I tested the TPL-421E using our standard powerline test procedure, with all results entered into the Powerline Performance Charts. I included two other top-ranked AV2-MIMO adapters, NETGEAR’s PL1200 and TP-LINK’s TL-PA8030P-KIT and the 421E’s TPL-420E2K no-outlet sibling.
The Downlink Throughput plot below shows the TPL-421E having the highest throughput in the best-case same-outlet Location A, but in no other test location. Top throughput in Locations C and E was produced by TP-LINK’s TL-PA8030P-KIT.
Downlink throughput comparison
Uplink results show the same relative performance results as downlink.
Uplink throughput comparison
The simultaneous up /downlink IxChariot plot for the TPL-421E at Location A shows higher average downlink throughput after an initial position swap. The 523 Mbps total throughput result was 17% higher than 446 Mbps Location A downlink result.
IxChariot simultaneous up / downlink
I’m showing the composite downlink IxChariot plot because the Location A trace was so flat and maximum throughput was an even 500 Mbps. I asked TRENDnet whether this was expected behavior and they said it was within the range of what they’ve seen.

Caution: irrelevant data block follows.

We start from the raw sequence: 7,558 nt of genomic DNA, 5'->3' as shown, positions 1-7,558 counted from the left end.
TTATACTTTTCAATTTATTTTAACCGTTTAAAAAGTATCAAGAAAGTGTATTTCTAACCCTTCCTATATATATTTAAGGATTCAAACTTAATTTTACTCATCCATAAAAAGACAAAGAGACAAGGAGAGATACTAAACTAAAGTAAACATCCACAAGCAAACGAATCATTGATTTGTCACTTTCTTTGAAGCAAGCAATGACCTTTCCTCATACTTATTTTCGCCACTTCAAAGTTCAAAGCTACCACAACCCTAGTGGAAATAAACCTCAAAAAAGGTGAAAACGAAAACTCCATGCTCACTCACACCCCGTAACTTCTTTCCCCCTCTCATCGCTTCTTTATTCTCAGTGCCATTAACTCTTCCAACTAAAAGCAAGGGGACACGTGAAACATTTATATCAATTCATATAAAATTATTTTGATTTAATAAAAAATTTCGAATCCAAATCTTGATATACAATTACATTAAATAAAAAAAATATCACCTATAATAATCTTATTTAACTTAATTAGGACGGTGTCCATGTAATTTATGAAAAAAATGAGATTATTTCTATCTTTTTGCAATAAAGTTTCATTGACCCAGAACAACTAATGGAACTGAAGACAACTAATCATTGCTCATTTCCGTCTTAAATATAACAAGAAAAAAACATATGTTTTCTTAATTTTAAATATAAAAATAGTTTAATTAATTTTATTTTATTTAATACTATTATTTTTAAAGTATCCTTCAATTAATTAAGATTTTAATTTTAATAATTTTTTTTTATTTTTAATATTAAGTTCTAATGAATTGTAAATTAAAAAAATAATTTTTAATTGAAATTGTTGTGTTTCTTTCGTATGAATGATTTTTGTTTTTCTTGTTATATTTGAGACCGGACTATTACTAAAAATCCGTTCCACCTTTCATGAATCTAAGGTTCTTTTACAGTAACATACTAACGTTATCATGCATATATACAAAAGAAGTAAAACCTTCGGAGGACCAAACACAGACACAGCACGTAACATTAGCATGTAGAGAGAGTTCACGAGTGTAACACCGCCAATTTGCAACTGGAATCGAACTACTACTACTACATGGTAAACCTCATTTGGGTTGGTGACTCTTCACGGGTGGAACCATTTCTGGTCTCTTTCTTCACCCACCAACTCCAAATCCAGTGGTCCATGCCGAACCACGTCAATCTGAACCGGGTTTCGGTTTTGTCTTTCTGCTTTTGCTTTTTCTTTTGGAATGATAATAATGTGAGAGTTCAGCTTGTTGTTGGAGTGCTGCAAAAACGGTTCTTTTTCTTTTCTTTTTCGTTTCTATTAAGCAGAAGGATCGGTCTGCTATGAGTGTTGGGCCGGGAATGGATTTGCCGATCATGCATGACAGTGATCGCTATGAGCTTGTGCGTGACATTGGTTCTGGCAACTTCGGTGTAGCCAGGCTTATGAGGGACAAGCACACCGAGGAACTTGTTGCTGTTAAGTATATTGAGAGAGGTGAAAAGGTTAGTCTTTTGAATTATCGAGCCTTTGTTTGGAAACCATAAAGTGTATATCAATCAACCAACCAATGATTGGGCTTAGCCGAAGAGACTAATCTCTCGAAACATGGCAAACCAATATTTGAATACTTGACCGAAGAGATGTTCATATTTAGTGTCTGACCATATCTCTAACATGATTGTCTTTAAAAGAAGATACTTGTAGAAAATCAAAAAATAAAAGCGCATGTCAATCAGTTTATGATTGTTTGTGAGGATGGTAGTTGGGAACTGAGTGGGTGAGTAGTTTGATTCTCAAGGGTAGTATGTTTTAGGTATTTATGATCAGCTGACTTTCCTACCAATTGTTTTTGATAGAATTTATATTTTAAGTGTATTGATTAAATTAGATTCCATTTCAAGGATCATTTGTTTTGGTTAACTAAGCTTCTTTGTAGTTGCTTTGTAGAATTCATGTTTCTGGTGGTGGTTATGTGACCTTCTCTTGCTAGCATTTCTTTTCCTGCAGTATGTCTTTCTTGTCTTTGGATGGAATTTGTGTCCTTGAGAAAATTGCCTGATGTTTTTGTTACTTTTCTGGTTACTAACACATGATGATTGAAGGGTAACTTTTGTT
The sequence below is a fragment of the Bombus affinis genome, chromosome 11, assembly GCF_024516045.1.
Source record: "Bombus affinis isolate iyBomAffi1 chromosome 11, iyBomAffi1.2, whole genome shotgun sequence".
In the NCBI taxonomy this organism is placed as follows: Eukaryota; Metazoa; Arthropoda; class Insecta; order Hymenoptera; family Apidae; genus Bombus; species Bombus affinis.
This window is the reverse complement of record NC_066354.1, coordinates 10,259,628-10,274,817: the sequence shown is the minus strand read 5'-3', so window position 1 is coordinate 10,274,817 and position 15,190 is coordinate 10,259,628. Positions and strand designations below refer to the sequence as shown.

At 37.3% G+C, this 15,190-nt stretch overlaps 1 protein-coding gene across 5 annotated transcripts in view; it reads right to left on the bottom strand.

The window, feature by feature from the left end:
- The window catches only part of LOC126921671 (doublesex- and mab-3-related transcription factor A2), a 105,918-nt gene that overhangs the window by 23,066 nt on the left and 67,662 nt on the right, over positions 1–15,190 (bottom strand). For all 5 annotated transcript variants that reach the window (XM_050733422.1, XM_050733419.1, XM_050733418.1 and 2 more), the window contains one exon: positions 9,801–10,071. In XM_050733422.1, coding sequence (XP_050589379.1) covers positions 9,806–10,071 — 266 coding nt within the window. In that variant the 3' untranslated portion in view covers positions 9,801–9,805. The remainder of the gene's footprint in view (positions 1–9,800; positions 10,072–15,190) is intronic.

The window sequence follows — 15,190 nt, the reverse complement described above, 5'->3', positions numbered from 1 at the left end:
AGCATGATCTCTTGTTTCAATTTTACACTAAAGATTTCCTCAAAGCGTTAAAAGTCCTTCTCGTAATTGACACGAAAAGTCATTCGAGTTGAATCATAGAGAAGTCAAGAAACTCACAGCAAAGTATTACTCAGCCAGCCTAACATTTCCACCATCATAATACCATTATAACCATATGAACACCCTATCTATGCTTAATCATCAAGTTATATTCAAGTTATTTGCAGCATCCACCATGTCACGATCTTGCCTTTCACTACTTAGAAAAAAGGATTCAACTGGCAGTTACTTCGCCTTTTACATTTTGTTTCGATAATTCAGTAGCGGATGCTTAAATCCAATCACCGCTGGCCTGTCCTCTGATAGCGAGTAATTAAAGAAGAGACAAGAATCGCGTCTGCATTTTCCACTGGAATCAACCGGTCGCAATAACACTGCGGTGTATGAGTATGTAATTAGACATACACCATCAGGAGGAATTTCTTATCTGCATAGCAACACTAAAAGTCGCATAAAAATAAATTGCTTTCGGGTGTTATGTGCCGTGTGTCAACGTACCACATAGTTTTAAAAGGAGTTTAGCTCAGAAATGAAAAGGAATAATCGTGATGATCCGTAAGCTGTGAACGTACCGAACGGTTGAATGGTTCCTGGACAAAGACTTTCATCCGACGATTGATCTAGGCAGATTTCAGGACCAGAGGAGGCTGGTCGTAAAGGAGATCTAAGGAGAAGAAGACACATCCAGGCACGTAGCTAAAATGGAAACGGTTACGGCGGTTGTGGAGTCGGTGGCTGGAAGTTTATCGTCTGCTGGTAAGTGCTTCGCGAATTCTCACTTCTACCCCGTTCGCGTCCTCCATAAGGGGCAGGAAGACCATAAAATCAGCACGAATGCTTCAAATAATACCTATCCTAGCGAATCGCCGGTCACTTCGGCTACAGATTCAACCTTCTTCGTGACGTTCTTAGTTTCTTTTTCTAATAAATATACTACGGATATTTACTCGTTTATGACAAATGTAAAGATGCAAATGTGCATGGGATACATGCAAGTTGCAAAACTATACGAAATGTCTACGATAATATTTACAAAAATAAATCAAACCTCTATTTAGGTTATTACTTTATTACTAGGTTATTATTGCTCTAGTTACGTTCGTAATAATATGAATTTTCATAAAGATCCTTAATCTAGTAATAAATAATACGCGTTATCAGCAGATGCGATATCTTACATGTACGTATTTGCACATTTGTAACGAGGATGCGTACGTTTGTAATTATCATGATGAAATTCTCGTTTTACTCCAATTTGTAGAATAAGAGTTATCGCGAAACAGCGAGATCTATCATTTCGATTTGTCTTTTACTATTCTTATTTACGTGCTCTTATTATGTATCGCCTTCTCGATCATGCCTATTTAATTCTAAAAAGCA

IxChariot composite dowlink throughput tests
Performance – more
Adding more simultaneous streams adds a bit more bandwidth. With two up/downlink streams running simultaneously, total throughput moves up around 8% more to 565 Mbps vs. the single up/downlink test. Average throughput is fairly evenly distributed for three out of four connections.
IxChariot simultaneous up / downlink x2
Location E is where most of my worst powerline noise sources (our smartphone and tablet chargers) live. The Noise tests basically plug and unplug a particularly noisy wall-wart while an IxChariot stream is running and compare the results to a stream with all noise sources unplugged.